Kenyan Taxman Gives Evidence At Gambling Hearing (update)

Gambling firms contributed KRA Sh4.7 billion, Commissioner General John Njiraini reports

Kenyan gambling firms have since June 2014 contributed KRA Sh4.7 billion to state coffers, Kenya Revenue Authority Commissioner General John Njiraini told lawmakers this week at a hearing on gambling reform conducted by Parliament's Labour and Social Welfare Committee.
Njiraini revealed that eight major gambling companies in the country will help more than double the taxes from the sector from Sh1.2 billion in 2015/16 to Sh3.8 billion in the current financial year, and will have cumulatively given KRA Sh4.71, based on the companies' self-assessments.
The Commissioner General observed that this figure could be higher, as revenues from casinos and bookmakers are not captured.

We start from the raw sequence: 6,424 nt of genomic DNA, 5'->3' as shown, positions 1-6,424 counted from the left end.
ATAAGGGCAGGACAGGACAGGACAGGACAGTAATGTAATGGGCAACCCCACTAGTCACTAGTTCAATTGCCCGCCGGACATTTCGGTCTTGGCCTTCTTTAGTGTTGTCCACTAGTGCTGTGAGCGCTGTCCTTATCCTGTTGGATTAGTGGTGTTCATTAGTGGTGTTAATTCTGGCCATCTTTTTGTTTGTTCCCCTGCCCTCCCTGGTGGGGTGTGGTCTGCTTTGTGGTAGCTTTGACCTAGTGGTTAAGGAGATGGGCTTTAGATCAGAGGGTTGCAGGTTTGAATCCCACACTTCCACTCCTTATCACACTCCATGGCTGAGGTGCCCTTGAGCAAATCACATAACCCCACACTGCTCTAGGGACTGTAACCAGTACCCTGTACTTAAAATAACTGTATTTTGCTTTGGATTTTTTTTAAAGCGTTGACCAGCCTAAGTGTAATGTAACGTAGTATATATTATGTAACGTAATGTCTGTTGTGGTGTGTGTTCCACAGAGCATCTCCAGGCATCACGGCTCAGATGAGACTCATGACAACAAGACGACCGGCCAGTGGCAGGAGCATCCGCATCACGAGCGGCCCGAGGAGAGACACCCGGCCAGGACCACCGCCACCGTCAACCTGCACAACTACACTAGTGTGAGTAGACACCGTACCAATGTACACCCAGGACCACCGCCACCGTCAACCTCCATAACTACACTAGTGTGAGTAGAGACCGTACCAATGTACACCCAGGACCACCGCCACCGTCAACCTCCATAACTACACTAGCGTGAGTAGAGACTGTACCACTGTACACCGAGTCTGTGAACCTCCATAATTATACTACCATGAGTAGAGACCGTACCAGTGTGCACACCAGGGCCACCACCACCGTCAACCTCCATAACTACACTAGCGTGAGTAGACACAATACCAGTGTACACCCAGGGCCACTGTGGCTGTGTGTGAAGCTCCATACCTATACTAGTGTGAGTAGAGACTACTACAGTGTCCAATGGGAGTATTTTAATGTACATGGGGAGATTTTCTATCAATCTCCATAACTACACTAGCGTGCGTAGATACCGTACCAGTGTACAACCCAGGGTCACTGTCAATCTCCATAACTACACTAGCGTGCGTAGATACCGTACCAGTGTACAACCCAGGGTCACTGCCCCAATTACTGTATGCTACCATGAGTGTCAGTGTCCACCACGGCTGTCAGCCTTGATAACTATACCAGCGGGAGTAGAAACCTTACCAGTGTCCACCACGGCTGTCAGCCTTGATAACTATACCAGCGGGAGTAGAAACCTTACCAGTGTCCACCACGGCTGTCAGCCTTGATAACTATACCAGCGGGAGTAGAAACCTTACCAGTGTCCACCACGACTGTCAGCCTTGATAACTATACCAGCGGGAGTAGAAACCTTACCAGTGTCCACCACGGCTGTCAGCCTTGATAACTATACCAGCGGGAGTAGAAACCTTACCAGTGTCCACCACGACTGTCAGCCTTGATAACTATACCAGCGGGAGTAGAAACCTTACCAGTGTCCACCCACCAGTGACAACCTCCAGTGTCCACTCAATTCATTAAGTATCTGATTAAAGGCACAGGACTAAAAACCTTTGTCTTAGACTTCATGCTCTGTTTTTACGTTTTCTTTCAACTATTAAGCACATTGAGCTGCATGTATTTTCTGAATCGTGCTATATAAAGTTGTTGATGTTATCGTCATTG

He quoted statistics from the Betting Control and Licensing Board which put the number of registered and licensed casino operators at 50 and bookmakers at 25. He revealed that commencing in January this year the Authority has been collecting 7.5 percent of gambling companies' revenue after winnings have been paid.
Parliament is considering proposals to double betting tax to 15 percent while lottery tax will increase five times to 20 percent. In addition, if the proposals go through, gaming (casino) tax will increase from 12 percent to 20 percent, and players could face a 20 percent withholding tax on their winnings.
Njiriani warned, however, that consumers may react adversely, actually reducing tax revenues for gambling:
"Our experience indicates that high tax rates even for commodities considered as socially undesirable ultimately lead to reduced demand," he said. "It may also help develop an underground economy and promote tax evasion."
The Commissioner General went on to opine that it was important for lawmakers to compare proposed taxes with those levied in other nations in order to avoid the possibility of transfer pricing by operators.
If tax rates in Kenya are high, operators could "ride" on foreign gamblers living in countries with a favourable regime, leaving KRA with reduced tax revenue, he warned.

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